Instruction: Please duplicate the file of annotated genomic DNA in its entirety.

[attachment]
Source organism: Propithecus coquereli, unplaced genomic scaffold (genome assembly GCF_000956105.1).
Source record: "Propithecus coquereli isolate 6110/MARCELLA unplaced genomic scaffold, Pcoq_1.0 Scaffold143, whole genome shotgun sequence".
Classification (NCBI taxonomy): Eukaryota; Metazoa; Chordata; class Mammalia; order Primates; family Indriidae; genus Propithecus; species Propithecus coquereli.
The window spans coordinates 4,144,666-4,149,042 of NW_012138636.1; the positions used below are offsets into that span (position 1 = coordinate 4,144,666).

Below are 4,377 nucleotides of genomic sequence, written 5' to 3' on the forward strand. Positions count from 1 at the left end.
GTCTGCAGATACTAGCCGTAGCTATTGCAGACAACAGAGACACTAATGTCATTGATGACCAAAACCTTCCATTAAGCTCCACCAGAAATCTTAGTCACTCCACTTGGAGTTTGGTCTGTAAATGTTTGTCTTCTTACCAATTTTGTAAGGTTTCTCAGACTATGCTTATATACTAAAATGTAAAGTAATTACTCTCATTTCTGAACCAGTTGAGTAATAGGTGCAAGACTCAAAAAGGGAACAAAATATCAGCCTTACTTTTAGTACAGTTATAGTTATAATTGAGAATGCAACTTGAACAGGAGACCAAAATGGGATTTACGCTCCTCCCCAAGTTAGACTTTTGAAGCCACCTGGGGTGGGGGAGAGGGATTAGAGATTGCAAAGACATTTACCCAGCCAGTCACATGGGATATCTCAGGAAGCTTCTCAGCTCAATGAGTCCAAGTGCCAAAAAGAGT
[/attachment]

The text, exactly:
Source organism: Propithecus coquereli, unplaced genomic scaffold (genome assembly GCF_000956105.1).
Source record: "Propithecus coquereli isolate 6110/MARCELLA unplaced genomic scaffold, Pcoq_1.0 Scaffold143, whole genome shotgun sequence".
Classification (NCBI taxonomy): Eukaryota; Metazoa; Chordata; class Mammalia; order Primates; family Indriidae; genus Propithecus; species Propithecus coquereli.
The window spans coordinates 4,144,666-4,149,042 of NW_012138636.1; the positions used below are offsets into that span (position 1 = coordinate 4,144,666).

Below are 4,377 nucleotides of genomic sequence, written 5' to 3' on the forward strand. Positions count from 1 at the left end.
GTCTGCAGATACTAGCCGTAGCTATTGCAGACAACAGAGACACTAATGTCATTGATGACCAAAACCTTCCATTAAGCTCCACCAGAAATCTTAGTCACTCCACTTGGAGTTTGGTCTGTAAATGTTTGTCTTCTTACCAATTTTGTAAGGTTTCTCAGACTATGCTTATATACTAAAATGTAAAGTAATTACTCTCATTTCTGAACCAGTTGAGTAATAGGTGCAAGACTCAAAAAGGGAACAAAATATCAGCCTTACTTTTAGTACAGTTATAGTTATAATTGAGAATGCAACTTGAACAGGAGACCAAAATGGGATTTACGCTCCTCCCCAAGTTAGACTTTTGAAGCCACCTGGGGTGGGGGAGAGGGATTAGAGATTGCAAAGACATTTACCCAGCCAGTCACATGGGATATCTCAGGAAGCTTCTCAGCTCAATGAGTCCAAGTGCCAAAAAGAGT